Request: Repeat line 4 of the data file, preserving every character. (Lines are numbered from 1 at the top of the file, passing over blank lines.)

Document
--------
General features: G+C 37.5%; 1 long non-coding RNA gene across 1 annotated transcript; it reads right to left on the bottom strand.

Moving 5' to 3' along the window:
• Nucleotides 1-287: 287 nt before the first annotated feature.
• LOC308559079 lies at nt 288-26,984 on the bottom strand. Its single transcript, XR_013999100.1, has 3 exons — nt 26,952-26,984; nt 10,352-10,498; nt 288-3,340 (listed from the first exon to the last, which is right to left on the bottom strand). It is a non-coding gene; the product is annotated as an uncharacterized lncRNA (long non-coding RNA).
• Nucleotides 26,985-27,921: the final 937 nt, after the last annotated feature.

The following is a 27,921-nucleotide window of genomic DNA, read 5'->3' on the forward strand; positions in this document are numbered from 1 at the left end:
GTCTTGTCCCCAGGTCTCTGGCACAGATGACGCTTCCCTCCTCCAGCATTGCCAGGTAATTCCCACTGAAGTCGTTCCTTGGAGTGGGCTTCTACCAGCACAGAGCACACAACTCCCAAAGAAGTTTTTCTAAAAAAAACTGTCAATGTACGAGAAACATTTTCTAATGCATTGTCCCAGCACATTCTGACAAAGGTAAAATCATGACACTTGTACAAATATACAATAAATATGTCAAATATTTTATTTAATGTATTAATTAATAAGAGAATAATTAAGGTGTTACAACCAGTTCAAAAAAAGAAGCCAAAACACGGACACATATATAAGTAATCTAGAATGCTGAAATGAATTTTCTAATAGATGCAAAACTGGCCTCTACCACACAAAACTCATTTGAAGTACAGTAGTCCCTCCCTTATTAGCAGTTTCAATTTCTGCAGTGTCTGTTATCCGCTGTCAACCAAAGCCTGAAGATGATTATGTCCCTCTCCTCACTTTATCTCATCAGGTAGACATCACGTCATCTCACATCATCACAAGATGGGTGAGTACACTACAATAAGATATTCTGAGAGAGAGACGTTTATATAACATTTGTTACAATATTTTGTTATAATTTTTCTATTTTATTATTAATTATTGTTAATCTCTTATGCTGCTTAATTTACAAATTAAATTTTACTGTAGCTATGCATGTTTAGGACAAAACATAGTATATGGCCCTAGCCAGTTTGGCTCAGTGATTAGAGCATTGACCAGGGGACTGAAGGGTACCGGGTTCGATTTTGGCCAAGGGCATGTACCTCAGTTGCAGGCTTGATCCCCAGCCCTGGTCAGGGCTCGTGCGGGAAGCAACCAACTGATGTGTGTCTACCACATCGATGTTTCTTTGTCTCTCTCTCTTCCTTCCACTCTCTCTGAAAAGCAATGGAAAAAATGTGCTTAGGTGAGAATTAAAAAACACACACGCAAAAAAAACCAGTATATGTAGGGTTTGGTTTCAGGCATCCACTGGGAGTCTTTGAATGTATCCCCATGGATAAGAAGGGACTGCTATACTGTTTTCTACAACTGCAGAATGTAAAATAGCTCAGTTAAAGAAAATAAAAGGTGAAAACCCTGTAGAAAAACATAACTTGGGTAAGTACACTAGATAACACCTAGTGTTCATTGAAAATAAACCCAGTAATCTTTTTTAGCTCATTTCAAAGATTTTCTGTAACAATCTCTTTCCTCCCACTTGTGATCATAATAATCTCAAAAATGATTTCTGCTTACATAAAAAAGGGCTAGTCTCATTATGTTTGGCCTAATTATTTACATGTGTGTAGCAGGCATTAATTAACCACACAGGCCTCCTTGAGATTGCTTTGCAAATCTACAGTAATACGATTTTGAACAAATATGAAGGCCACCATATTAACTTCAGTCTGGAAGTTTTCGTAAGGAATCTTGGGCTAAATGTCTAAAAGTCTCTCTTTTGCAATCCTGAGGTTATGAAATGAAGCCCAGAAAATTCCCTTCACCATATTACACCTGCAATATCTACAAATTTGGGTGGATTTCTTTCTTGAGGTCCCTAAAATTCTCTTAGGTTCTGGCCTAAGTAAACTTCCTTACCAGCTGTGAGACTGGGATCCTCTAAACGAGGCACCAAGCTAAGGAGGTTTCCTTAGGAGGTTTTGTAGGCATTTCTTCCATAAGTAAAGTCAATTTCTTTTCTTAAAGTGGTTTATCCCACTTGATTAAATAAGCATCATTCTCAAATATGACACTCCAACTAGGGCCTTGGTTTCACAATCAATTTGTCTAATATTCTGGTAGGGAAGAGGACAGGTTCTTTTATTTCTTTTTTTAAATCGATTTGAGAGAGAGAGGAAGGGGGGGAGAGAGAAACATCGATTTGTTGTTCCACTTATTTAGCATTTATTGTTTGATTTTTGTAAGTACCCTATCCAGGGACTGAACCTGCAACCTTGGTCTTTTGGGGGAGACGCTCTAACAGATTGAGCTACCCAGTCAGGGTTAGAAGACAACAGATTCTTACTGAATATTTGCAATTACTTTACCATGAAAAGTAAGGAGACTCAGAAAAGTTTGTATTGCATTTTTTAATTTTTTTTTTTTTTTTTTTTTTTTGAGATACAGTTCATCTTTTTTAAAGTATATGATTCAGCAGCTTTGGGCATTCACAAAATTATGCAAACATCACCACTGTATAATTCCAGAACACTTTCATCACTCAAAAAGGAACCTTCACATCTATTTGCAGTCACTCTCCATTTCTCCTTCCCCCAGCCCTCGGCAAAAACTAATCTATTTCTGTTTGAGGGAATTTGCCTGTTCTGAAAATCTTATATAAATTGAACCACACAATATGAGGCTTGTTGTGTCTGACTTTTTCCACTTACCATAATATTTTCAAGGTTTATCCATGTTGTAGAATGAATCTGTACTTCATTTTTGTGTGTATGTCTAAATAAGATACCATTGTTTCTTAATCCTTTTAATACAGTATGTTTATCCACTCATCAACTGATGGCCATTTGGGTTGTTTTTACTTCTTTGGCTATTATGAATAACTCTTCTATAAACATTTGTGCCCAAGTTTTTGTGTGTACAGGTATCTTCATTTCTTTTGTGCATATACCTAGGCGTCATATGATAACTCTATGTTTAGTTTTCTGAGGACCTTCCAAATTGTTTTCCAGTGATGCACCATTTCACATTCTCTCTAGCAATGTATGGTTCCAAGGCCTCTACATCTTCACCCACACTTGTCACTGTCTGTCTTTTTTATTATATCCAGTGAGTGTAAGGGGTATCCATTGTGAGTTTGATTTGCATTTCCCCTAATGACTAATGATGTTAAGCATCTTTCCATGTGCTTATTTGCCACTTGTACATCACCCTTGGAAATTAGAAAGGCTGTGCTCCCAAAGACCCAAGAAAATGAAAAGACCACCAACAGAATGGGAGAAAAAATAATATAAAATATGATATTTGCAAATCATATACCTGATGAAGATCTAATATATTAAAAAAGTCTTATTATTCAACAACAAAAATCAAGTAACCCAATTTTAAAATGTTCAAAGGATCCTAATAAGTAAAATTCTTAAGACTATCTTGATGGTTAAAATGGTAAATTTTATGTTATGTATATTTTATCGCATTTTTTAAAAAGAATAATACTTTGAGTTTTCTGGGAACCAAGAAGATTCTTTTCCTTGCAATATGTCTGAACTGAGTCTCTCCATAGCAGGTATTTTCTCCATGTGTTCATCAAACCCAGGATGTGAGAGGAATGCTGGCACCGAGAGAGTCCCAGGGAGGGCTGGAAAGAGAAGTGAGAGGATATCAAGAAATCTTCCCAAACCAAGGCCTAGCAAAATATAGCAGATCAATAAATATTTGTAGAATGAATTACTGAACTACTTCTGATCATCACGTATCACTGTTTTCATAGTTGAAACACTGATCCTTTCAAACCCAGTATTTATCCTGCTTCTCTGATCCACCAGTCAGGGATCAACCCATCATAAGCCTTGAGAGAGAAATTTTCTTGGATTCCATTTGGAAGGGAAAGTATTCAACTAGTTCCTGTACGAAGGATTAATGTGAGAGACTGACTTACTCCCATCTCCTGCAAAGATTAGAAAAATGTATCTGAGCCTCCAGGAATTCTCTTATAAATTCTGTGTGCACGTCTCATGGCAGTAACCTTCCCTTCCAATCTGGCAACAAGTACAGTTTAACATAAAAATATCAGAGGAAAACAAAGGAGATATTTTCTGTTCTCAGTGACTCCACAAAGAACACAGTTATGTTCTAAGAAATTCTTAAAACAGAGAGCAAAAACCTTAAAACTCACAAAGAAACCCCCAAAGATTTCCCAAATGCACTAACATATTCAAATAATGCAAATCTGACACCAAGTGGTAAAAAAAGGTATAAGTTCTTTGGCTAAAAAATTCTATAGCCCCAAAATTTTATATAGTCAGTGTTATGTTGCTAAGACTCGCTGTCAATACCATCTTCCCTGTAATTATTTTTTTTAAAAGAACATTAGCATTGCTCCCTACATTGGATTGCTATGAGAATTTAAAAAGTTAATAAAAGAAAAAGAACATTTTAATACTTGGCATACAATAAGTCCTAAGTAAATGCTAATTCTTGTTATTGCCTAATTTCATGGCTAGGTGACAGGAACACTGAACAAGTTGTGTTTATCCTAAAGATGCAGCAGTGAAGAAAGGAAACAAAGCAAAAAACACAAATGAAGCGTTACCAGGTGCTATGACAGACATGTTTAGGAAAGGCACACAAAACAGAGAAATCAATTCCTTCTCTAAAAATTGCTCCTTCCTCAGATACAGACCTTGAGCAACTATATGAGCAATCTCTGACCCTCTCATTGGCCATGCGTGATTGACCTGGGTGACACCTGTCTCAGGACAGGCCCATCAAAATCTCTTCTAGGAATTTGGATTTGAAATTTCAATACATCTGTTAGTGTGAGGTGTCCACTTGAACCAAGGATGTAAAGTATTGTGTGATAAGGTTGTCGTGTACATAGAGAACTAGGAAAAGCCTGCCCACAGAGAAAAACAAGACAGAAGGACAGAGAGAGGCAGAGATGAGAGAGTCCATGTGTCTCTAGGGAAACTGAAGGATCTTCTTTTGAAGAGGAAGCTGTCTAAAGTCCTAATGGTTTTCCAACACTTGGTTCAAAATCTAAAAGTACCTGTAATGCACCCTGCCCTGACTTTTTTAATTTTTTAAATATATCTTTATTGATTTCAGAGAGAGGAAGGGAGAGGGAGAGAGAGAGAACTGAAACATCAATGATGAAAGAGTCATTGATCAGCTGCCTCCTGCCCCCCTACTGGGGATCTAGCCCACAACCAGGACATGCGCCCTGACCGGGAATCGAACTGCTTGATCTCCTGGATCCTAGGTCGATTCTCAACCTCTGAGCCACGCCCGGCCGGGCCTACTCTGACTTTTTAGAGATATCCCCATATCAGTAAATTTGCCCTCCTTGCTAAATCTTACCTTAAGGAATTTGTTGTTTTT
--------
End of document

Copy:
• LOC308559079 lies at nt 288-26,984 on the bottom strand. Its single transcript, XR_013999100.1, has 3 exons — nt 26,952-26,984; nt 10,352-10,498; nt 288-3,340 (listed from the first exon to the last, which is right to left on the bottom strand). It is a non-coding gene; the product is annotated as an uncharacterized lncRNA (long non-coding RNA).